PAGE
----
Saturday, October 13, 2012
Bellingham, Washington - a town that can laugh at itself
Nope, we call ourselves Bellinghamsters.
This town of some 80,000 people (plus Richard and myself, so now 80,002) also calls itself the "city of subdued excitement."
I'm not sure what that means. There isn't enough excitement to go around, so our excitement is shared and thus subdued? We get quietly excited? We get very excited about subdued things? (My brothers think the excitement is subdued by various, ummmm, local products shall we say. This is, after all, Washington. The GREEN state.)
Our family moved here when I was 14, an age traumatic in itself. While I didn't lose many of my East Coast ways, I did adopt many West Coast thoughts - environmentalism, recycling, living green, all that. I became bi-coastal.
So for me, it made sense that Richard and I would spend time in Bellingham before we headed to Seattle where we'll fly off to New Zealand. We need US driver's licenses to open US bank accounts - the USVI isn't good enough. We need those same driver's licenses to obtain international driving permits. We need to take care of some medical issues, deal with finances, re-pack our luggage, store extra items, and basically set up life so that we can spend an extended period of time overseas, just travelling.
And Bellingham, being a small town, is an easier place to do all these things, rather than in a larger town or in a city. Richard, cynical and jaded New Yorker and anti-bureaucrat that he is, was amazed by the friendliness and cheerfulness of the staff at the Department of Motor Vehicles - we were greeted by smiles and helpful people who were interested in why we moved from the Virgin Islands, and how different our licenses looked, and did we qualify for an easy transfer or what.
Thus we are here, in my old part-time hometown. It really is a town with a tongue-in-cheek sense of humor. Where unisex bathrooms in a restaurant become a play on words. I just had to take photos of these bathroom doors!) Where you can go to a burger restaurant and have the option of a burger in a bowl or lettuce wrap, or even an elk burger. Where flowers bloom in October and the leaves turn bright red and orange and yellow against a backdrop of dark green - where it stays green all winter, even without the leaves of the deciduous trees. We are the EVERGREEN state, you know.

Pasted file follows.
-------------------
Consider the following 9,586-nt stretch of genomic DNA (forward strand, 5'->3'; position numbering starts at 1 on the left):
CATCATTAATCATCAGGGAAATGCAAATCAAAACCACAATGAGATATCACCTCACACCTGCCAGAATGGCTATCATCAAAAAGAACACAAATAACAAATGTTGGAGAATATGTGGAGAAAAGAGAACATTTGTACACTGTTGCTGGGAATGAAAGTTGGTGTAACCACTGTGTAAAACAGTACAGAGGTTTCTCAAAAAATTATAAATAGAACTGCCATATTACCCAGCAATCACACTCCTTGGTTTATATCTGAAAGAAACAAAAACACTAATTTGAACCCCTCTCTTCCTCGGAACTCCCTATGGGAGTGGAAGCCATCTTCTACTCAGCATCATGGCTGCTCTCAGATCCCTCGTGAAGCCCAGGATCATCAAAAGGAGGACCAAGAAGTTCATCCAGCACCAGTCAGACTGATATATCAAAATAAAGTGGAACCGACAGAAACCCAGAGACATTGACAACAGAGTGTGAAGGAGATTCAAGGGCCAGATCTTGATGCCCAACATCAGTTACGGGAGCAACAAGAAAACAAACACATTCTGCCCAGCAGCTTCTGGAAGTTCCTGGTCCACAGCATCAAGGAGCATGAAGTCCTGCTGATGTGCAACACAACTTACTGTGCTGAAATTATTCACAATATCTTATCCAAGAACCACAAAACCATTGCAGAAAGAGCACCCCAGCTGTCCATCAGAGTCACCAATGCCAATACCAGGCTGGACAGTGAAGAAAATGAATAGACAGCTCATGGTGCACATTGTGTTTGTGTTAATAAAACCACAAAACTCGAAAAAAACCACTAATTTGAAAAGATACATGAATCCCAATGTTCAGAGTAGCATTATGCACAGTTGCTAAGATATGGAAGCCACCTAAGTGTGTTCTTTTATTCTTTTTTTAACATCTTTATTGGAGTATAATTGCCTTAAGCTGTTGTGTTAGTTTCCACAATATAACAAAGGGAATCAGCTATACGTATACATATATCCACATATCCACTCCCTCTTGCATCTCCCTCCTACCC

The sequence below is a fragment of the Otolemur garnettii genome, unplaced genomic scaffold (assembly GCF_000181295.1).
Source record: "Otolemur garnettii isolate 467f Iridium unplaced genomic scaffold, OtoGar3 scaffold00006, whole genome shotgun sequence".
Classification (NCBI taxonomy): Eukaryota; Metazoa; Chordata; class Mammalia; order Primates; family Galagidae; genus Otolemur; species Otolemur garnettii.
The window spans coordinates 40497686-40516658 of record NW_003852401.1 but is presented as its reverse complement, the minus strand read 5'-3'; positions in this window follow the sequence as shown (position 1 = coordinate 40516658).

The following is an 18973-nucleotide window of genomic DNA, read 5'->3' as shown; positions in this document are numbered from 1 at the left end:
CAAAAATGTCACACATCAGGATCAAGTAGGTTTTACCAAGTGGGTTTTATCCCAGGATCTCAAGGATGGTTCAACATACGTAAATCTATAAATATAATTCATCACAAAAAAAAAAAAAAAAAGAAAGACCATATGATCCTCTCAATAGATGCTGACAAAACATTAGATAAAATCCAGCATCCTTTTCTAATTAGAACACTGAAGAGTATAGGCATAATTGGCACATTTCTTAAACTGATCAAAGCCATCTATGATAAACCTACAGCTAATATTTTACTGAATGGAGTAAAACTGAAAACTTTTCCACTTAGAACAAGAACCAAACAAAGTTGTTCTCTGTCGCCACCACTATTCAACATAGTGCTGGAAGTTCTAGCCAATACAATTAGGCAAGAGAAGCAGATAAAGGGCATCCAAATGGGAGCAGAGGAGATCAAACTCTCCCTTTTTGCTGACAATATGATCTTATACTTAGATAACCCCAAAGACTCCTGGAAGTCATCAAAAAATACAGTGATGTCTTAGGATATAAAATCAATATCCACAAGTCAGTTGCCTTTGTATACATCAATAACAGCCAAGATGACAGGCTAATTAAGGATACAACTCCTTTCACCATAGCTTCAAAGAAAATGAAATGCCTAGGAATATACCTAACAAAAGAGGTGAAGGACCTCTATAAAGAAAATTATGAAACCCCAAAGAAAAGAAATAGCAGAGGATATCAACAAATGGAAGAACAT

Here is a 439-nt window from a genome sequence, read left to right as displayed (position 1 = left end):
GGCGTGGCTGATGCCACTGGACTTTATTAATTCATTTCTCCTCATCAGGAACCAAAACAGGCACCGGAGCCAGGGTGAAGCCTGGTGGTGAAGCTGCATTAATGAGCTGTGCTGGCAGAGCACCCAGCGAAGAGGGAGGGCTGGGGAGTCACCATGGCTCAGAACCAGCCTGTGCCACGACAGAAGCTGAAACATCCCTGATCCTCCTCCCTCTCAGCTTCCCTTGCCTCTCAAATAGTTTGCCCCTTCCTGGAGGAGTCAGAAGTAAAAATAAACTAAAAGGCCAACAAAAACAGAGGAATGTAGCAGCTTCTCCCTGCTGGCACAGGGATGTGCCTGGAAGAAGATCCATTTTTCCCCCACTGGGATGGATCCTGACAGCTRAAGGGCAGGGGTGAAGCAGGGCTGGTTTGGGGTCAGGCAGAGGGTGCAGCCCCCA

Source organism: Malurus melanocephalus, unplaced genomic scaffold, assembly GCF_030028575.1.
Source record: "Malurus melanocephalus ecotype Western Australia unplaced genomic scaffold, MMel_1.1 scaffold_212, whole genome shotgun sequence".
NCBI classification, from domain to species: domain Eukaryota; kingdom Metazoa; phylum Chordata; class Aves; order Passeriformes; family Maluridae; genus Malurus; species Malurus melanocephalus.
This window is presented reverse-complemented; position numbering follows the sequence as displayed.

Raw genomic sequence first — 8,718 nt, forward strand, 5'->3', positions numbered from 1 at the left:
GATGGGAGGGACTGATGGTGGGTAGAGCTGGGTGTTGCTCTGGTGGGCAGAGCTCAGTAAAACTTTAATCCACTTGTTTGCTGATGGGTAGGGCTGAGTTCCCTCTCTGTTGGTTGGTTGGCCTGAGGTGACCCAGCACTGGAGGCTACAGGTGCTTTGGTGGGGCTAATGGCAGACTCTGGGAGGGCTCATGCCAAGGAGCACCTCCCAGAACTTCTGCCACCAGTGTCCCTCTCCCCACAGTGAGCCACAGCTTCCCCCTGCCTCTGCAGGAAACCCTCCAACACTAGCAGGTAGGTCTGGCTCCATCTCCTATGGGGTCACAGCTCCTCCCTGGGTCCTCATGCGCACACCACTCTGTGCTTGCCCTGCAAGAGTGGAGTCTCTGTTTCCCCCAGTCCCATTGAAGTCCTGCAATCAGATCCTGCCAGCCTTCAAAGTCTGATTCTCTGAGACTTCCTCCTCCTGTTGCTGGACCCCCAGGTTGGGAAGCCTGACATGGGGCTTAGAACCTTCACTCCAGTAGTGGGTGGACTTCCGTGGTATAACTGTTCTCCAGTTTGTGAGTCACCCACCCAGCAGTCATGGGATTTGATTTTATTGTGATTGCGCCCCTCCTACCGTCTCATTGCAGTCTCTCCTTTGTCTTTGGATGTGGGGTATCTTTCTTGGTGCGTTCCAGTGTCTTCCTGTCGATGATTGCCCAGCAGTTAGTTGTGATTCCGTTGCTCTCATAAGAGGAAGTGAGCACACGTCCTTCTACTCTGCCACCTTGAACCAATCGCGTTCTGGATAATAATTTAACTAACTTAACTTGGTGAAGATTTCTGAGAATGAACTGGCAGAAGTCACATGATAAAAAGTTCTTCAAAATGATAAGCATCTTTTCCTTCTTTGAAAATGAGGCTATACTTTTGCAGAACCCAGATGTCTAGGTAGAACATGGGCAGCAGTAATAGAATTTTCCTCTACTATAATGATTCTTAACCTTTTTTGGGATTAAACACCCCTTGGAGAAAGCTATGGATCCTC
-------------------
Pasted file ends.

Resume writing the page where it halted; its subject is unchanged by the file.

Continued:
This is a university
town, full of college students, who have the usual political conversations and "what are you doing over the weekend" conversations - but there are also snippets of conversation such as "well you can match them up if you change the tempo" and "I'll call later, I'm welding a sculpture today." A college campus with a regionally famous outdoor sculpture collection (including sculpture by Serra, Noguchi, Goldsworthy, to name a few) - and my personal favorite, the "Man Who Used to Trap Mountain Lions," the hunter sitting with the cougar on his lap, both of them drunk and singing to the moon.
My father's house - the home I lived in during high school, and visited while in college and grad school and then all the years I've lived elsewhere - is just below the college campus, on a hill sloping down to the bay. There are lovely views of the bay (part of Puget Sound), the Canadian Cascades to the north, beautiful sunsets all summer. We even see the docks and all the freighters that import and export goods, summer sailing races and regattas, and once a lost orca swimming around.